The current Telmo Rodriguez collection includes wines produced in eight different DOs, all of them fermented with native yeasts. The fact that quality ranges from excellent to outstanding is a tribute to his talent and attention to detail."
Telmo Rodriguez LZ 2009
Other Red Blends from Rioja, Spain
Telmo Rodriguez feels that with the 2009 vintage of LZ he is now able to more fully express the special area of Lanciego that he works in with this wine. The vineyards in Lanciego have old Tempranillo, Graciano and Garnacha, and grapes are harvested earlier than for Lanzaga or Altos de Lanzaga. 2009 was the first vintage of LZ vinified at the newly built cellars in Lanciego, and vinification switched from stainless steel tank to cement tank. The winemaking is straightforward, allowing the pure fruit, mineral and spice characteristics of the wine to shine.
The Wine Advocate - "The 2009 LZ is a blend of Tempranillo, Garnacha, and Graciano from the Alavesa region of Rioja. It was fermented and aged for 4-6 months in cement and stainless steel. Asian spices, violets, blackberry, and mineral notes inform the expressive bouquet. It opens in the glass to reveal savory, smooth, ripe, layered fruit and a pleasure-bent personality. Drink this outstanding value over the next 6 years.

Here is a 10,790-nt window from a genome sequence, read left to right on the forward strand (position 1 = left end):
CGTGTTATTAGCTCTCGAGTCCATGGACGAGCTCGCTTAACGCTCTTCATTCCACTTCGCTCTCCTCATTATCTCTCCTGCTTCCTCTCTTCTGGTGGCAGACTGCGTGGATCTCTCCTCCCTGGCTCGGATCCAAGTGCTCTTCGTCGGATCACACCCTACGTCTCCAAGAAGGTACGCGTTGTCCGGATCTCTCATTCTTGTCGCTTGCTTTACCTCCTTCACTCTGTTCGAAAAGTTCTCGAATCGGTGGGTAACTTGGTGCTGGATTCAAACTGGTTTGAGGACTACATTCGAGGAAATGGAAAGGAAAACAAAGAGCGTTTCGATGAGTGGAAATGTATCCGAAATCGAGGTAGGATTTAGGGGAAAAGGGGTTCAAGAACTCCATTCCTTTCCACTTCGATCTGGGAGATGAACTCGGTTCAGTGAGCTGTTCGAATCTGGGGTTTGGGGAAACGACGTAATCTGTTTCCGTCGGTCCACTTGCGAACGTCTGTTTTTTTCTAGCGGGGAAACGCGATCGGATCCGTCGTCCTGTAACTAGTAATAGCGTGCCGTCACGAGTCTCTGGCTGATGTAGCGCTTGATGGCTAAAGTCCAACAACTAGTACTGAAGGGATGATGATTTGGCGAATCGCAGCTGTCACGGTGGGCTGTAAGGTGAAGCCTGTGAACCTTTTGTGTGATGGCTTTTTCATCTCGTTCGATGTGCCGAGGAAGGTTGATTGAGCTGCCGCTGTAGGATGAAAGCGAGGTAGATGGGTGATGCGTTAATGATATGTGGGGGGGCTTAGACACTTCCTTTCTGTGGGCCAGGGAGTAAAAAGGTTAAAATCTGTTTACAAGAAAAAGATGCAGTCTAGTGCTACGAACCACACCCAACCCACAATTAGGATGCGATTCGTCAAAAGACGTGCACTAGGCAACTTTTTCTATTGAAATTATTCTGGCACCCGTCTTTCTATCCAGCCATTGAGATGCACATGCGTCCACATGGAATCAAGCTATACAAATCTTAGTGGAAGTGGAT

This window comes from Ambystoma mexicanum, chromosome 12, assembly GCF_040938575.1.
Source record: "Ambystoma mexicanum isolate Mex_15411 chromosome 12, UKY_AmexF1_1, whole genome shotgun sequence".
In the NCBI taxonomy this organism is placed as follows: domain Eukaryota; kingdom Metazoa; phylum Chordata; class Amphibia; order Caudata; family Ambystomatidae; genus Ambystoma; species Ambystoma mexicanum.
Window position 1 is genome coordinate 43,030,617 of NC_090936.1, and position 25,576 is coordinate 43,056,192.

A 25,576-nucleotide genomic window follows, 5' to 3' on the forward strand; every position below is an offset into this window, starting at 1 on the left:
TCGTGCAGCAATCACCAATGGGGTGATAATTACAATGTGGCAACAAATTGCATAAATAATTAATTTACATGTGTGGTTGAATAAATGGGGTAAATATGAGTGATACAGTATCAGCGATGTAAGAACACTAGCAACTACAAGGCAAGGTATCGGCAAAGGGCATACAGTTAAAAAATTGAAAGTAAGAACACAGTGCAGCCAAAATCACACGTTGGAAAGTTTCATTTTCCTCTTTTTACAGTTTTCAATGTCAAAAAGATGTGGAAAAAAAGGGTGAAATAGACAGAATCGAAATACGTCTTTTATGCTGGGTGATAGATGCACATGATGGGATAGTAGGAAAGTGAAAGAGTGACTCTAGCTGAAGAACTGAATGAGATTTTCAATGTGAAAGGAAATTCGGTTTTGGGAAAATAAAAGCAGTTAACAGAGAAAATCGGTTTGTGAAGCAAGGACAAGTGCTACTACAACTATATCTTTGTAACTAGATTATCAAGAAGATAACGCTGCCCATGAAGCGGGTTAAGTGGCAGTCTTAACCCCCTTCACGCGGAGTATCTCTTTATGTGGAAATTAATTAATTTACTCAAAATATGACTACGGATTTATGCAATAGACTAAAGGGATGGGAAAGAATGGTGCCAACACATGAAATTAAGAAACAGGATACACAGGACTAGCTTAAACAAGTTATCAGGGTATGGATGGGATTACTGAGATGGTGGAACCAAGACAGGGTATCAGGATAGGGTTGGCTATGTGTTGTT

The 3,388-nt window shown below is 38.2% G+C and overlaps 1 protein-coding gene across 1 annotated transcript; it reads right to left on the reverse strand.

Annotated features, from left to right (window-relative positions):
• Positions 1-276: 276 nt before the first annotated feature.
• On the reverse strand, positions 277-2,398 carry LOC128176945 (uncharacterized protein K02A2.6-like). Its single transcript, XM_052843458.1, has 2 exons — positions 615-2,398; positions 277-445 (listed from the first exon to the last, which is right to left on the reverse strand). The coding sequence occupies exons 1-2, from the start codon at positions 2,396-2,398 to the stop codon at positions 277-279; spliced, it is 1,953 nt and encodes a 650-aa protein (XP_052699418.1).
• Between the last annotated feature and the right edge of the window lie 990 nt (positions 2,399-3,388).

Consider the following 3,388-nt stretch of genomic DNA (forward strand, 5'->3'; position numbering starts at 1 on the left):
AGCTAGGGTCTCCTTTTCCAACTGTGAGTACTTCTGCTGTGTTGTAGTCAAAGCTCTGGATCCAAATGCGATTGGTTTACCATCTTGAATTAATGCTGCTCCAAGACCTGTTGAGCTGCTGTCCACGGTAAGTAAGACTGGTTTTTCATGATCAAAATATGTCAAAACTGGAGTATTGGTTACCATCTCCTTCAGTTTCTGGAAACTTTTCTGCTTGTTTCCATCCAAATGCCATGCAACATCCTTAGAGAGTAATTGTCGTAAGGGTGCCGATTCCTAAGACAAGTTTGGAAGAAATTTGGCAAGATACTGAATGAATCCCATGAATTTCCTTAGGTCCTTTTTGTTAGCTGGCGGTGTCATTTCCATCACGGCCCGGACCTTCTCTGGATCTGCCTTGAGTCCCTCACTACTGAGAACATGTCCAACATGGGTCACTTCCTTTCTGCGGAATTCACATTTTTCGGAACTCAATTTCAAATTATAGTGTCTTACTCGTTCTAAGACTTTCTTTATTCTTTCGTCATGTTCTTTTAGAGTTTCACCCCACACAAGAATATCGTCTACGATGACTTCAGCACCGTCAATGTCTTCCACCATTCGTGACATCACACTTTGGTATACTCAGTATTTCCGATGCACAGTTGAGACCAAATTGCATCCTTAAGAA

Telmo Rodriguez Winery
Telmo Rodriguez is one of Spain’s pioneer winemakers, advocating native grape varietals tied to the climates and conditions of their sites, and making world-class wines from undiscovered as well as known regions. Perhaps most impressive, while Telmo Rodriguez makes rare and limited wines of astonishing character and quality, his everyday wines have been equally praised, and widely recognized for the tremendous value they offer.
Telmo studied viticulture and oenology at the University of Bordeaux and was the winemaker at his family winery in Rioja, Remelluri, and then set off on his own in the early 1990s to discover new vineyards and regions all around Spain. He now makes a range of wines in diverse viticultural areas of Spain, with an emphasis on the following:
Telmo’s vineyards are biodynamically farmed
All vines are exclusively bush-trained, the traditional Spanish method
Sites with exceptional terroir
Varietals traditional to their regions
Replanting only with massal selections
Telmo was among the first to make significant wines in Toro, Rueda, Valdeorras, Malaga, Alicante and Cigales. In these areas he uses native varietals, often grapes rediscovered such as Godello, Verdejo, Moscatel and Monastrell which do not have wide recognition. With other classically recognized varietals such Tempranillo, Garnacha and Carignan, he works with vines that are indigenous and reflect the character of their particular site. As a result, Telmo has been one of the leaders of the quality revolution with these varietals in up and coming areas such as Toro, as well as in the traditional areas of Rioja and Ribera del Duero. View all Telmo Rodriguez Wines